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Article
“Minority Presidents and Democratic Performance in Latin America”
Latin American Politics and Society (2006)
  • Gabriel L. Negretto
Abstract

A widely accepted argument among scholars of presidential regimes in Latin America is that inter-branch cooperation is impaired when the president’s party falls short of a majority of seats in the legislature. This argument fails to take into account three factors that should have an effect on executive-legislative relations in the event that the president’s party has no independent control over the assembly: the location of the president’s party in the policy space, the capacity of the president to sustain a veto, and the legislative status of the parties included in the cabinet. I propose the hypothesis that the greatest potential for conflict in a presidential regime occurs when the president’s party lacks the support of both the median and the veto legislator and no cabinet coalition holding a majority of legislative seats is formed. This hypothesis is supported using data on executive-legislative conflicts and on interrupted presidencies in Latin America during the period 1978–2003.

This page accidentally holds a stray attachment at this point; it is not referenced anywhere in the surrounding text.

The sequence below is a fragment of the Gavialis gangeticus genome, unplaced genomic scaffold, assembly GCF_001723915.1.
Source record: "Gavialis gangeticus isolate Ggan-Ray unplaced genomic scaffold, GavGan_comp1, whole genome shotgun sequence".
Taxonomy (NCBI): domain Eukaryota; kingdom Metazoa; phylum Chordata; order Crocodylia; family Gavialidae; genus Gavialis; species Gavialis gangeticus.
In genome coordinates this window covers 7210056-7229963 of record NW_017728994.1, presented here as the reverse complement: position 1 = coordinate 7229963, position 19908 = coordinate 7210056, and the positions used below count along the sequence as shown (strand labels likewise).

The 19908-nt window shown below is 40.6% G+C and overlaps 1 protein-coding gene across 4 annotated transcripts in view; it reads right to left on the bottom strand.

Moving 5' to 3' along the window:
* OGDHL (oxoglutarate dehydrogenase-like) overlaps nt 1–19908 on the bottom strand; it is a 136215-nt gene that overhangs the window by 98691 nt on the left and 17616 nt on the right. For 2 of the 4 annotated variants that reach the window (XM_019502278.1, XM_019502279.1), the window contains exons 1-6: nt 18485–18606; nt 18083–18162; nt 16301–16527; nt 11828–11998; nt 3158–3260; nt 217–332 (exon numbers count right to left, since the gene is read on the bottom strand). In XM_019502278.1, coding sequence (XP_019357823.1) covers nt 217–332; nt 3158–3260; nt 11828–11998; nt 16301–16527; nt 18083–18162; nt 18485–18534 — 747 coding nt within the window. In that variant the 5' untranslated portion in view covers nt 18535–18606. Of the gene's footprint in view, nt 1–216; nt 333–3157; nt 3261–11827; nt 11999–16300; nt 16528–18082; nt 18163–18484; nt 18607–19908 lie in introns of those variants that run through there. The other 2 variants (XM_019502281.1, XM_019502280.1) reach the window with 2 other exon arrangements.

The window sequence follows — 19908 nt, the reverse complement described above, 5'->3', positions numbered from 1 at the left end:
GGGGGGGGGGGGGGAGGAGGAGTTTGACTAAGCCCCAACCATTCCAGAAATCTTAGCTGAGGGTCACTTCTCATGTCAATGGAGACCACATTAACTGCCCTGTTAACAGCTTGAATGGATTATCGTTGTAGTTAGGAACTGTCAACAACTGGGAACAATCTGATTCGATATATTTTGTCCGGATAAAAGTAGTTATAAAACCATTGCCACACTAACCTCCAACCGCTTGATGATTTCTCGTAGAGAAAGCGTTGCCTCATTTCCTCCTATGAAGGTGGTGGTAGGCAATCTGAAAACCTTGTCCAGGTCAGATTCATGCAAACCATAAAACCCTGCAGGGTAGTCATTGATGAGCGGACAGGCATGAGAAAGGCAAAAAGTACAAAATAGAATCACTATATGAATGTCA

Keywords
  • Presidential Regime,
  • Democratic Performance,
  • Minority Presidents
Publication Date
Fall 2006
Citation Information
Gabriel L. Negretto. "“Minority Presidents and Democratic Performance in Latin America”" Latin American Politics and Society Vol. 48 Iss. 3 (2006)
Available at: http://works.bepress.com/gabriel_negretto/11/